My London-based fellow “twin therapist” and I were discussing a case that she is treating at the moment. A family whose eighteen-year-old identical twin daughter withdrew from college at the beginning of her second term contacted my colleague for help. This exceptionally bright and accomplished young woman fell apart at college and was forced to take a medical leave of absence.
It is difficult to speculate about the variables that may have contributed to this unsettling and unexpected chain of events. Prior to her going to college, the client was a well-functioning and high-achieving student who demonstrated no apparent emotional struggles, according to her parents and her identical twin. No one had the slightest inkling that she would have difficulty adjusting to her new life.
I cannot help but wonder whether her twin attachment may have masked—as well as contained—dissociated fears and concerns. Her parents and her twin are shocked, distraught, and puzzled by what may have contributed to her inability to manage on her own. Her twin sister has been described as more flexible, easygoing, and sociable. Never having been without the canopy or safety net of her sister’s proximity, perhaps she did not have the ability to know or recognize how much she relied upon the twin attachment to contain her anxiety and prop up her diminished sense of self.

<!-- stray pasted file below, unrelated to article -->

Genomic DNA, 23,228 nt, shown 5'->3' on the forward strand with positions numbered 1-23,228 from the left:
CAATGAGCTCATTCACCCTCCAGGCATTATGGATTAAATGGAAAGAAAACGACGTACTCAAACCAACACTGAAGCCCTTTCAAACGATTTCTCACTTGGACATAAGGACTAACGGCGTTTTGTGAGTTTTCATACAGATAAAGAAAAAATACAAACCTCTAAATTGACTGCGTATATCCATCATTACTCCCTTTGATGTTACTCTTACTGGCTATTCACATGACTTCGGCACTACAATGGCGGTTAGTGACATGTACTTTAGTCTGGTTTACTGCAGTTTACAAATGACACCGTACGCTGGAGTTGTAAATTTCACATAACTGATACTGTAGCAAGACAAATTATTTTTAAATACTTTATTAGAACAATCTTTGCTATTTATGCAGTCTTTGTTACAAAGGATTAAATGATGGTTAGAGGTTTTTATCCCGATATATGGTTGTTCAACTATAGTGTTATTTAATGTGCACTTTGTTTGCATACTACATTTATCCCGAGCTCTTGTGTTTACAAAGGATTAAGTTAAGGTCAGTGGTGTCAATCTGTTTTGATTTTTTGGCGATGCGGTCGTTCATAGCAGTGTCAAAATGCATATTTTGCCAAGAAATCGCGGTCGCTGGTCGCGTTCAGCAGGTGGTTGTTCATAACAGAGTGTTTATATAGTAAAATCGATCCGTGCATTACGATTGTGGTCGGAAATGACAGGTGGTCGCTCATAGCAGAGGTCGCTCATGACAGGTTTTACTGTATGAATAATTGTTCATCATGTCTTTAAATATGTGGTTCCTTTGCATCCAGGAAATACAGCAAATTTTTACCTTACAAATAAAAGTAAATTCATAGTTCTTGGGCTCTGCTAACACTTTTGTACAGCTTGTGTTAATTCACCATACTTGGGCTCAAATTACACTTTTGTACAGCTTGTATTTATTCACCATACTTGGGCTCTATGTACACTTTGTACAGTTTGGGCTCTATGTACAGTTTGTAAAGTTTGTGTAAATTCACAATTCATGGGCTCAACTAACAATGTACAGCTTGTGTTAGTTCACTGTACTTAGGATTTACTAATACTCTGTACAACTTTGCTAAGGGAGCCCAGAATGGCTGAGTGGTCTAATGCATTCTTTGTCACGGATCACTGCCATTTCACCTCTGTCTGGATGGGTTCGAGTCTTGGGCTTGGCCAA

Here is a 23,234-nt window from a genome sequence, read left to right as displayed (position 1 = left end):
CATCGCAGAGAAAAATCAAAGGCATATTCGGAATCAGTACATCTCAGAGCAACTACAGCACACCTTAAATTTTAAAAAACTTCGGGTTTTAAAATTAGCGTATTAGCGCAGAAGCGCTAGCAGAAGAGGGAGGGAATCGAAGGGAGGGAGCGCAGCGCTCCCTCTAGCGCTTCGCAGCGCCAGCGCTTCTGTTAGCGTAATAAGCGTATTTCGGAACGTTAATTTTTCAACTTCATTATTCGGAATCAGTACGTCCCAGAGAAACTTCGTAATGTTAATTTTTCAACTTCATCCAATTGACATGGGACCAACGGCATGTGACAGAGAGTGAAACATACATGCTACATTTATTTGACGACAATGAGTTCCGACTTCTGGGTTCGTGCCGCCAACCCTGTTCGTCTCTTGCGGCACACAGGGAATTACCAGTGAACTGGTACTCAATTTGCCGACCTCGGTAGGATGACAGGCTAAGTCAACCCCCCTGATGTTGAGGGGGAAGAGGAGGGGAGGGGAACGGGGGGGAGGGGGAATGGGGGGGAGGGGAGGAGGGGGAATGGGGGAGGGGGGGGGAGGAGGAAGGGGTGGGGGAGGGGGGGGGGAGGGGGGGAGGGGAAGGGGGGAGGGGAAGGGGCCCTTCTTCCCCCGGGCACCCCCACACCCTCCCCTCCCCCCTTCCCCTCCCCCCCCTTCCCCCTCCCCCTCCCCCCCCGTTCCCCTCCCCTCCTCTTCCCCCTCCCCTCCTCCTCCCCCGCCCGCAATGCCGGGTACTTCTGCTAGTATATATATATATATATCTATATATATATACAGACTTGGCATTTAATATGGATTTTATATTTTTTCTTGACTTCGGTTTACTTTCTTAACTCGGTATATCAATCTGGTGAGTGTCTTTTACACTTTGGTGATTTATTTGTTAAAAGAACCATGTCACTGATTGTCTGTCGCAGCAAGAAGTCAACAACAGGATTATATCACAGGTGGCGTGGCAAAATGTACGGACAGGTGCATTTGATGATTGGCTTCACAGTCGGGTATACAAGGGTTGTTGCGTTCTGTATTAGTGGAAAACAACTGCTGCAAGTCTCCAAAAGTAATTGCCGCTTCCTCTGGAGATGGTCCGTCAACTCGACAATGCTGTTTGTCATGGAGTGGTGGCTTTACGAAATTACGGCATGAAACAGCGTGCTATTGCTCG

While these dynamics seemed to come out of the blue, it is probable that this young girl’s fragility and vulnerability were not obvious in view of the family’s academic and social expectations, this young woman’s motivation for approval and acceptance, and the unsuspected entanglement of the twin connection. In addition, it is probable that the young woman’s ambitious drive for success was fueled by her “friendly” rivalry with her sister. I imagine she did not feel fully equipped to handle her issues without the emotional security and comfort provided by her sister.
I am quite certain she will benefit tremendously with psychotherapy to determine how and why she lost her emotional footing. It is often a crisis situation that enables us to get in touch with what we know and what we don’t know. While certainly nontwins can have similar adjustment obstacles going to college, it is important to stress that twins separating from their significant other can be particularly vulnerable and at risk. Most people are not aware of the ways in which a twin attachment can unwittingly undermine a tenuous sense of self incapable of resilient rebounding. The emotional and physical presence of one’s twin can create a dependency and interconnectedness that hinders the capacity to feel as if one can confront and manage new experiences alone.